The long and short of it is: Someone has to fill Melvin Gordon‘s role in this offense. Rob Wilson wrote a great piece on Kelley earlier this summer, and I will be echoing a good portion of that work. While he has been electric the last couple of seasons, it’s unlikely that Austin Ekeler is going to play a three-down role for the Chargers. He operates best as a complementary or change of pace back and is not going to take all of Melvin Gordon’s 162 vacated carries. Enter Joshua Kelley. The Chargers drafted Kelley in the 4th Round, though some had him graded as a potential 2nd Round pick, and he will immediately compete with Justin Jackson to be the 1b to Ekeler’s 1a. Jackson has turned 79 carries in 406 yards over the past two seasons but that still averages out to fewer than five carries per game, he has no claim to the job. Kelley has the build to be a goal-line back and, at the very least, that should put him a position to score some TDs his rookie year. If he takes the early-down work as well? Melvin Gordon was the RB23 in that role last year.
Bryce Love (Current ADP: RB61, Pick 156)
The Washington backfield had a ton of questions before they cut Derrius Guice and only becomes murkier after his release. They signed Peyton Barber and JD McKissic this offseason, re-signed Adrian Peterson, and after all of that drafted Antonio Gibson, all while having Guice and Bryce Love on the roster. While this backfield is an absolute mess, Love showed in college that he as the talent to make some noise in the NFL. The only questions around him are about his knee and overall health, never his talent. The hype around Love starts (and ends) with his amazing Junior year at Stanford. Love rushed for 2118 yards and 19 TDs. The yardage total is the 16th best in NCAA history. He could’ve been a very high draft pick had he entered that year but he returned for his senior year. In ten games, he had only amassed 739 yards and then tore his ACL. He’s had multiple surgeries to repair that right knee and is basically an unknown commodity at this point. The good news is that you can land him with your last draft pick and should know relatively quickly whether or not he will be a contributor to the Washington Football Team.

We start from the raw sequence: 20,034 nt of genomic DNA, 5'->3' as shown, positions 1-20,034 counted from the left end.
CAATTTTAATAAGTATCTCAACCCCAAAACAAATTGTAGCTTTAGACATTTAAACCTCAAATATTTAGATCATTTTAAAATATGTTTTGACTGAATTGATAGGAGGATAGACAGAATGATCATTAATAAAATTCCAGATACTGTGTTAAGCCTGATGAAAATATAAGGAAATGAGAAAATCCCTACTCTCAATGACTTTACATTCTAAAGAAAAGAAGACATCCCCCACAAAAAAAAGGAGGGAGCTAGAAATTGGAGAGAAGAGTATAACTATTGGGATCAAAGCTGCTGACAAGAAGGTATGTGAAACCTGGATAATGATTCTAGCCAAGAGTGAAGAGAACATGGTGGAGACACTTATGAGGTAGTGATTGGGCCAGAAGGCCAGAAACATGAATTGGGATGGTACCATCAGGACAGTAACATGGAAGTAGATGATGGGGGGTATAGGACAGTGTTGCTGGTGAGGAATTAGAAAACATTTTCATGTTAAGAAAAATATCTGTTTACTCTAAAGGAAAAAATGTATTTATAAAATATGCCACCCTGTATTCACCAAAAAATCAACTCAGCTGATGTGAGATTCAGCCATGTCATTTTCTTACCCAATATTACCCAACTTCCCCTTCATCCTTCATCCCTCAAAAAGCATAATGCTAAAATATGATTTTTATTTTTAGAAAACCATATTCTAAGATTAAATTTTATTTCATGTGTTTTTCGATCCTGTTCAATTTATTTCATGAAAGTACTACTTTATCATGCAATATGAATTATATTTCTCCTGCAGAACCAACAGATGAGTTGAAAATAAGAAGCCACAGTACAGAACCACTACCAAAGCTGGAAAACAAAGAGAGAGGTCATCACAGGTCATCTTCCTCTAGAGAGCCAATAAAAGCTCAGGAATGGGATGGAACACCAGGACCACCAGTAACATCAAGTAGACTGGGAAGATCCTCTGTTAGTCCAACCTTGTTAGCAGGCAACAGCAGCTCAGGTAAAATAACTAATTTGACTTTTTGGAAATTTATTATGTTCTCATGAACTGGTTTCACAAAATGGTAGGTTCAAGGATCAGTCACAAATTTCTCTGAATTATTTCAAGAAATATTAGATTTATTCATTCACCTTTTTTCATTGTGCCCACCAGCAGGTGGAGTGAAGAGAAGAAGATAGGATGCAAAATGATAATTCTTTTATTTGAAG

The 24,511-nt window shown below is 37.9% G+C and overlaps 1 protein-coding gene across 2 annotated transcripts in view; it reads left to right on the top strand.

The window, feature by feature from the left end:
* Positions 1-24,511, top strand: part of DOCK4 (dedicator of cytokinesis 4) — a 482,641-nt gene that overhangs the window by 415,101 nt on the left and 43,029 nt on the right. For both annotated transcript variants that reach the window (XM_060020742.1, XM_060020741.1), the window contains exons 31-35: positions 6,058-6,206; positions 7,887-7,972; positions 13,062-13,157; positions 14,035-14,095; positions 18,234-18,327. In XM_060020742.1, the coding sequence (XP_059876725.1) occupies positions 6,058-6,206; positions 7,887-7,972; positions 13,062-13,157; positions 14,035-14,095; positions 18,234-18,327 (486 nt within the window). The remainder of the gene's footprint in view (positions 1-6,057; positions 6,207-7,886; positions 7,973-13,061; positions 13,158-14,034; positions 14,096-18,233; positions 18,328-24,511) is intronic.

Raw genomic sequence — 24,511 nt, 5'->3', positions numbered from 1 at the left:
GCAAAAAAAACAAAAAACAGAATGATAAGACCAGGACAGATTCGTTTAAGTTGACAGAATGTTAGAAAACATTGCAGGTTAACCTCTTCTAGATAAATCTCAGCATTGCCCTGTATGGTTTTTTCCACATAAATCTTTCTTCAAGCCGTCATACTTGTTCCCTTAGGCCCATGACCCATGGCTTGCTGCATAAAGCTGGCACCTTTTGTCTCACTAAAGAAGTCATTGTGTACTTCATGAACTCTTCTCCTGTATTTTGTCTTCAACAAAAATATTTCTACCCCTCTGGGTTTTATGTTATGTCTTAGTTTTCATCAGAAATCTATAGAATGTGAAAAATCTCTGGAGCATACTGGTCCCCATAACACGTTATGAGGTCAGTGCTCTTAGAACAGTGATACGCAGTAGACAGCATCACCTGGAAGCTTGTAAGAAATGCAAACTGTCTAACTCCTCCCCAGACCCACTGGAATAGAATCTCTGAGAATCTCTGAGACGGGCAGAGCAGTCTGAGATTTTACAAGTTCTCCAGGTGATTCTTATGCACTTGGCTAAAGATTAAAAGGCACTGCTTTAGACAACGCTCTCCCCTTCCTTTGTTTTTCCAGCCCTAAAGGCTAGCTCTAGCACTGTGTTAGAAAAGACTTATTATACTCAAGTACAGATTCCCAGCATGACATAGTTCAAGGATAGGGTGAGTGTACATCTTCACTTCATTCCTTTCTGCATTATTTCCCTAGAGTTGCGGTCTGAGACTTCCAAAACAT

Malcolm Brown (Current ADP: RB78, Pick 224)
Anyone not named Sean McVay that tells you that they know how the Rams’ backfield will play out is either over-confident or a liar. Todd Gurley has been a mainstay here for McVay’s entire tenor and his departure likely means a whole new look to this offense. Not one player in this backfield can do what Gurley did, but Brown showed his worth in 2019 as a potential goal-line back. In 2019, Gurley handled 67% of the Rams RB carries, basically the same amount handled in 2018 but less than what he saw in 2017. During that three year period, Brown was given 175 carries, that’s 50 more carries than all other Rams backup RBs combined. Perhaps more importantly, he scored seven total TDs during that span, five of which occurred in 2019, and all of them came in the red-zone. Gurley vacated a ton of work, carries, and targets, and neither Brown nor Darrell Henderson showed anything in the passing game last year. Rookie Cam Akers will eventually push both of these guys to the side, but early on in the season, Brown’s familiarity with the system may get him on the field more than both of his younger, unproven counterparts. Being the main guy in this offense has proven very useful in fantasy football and even if he ends up as just a goal-line back, Brown should have no trouble outplaying his ADP early on in 2020.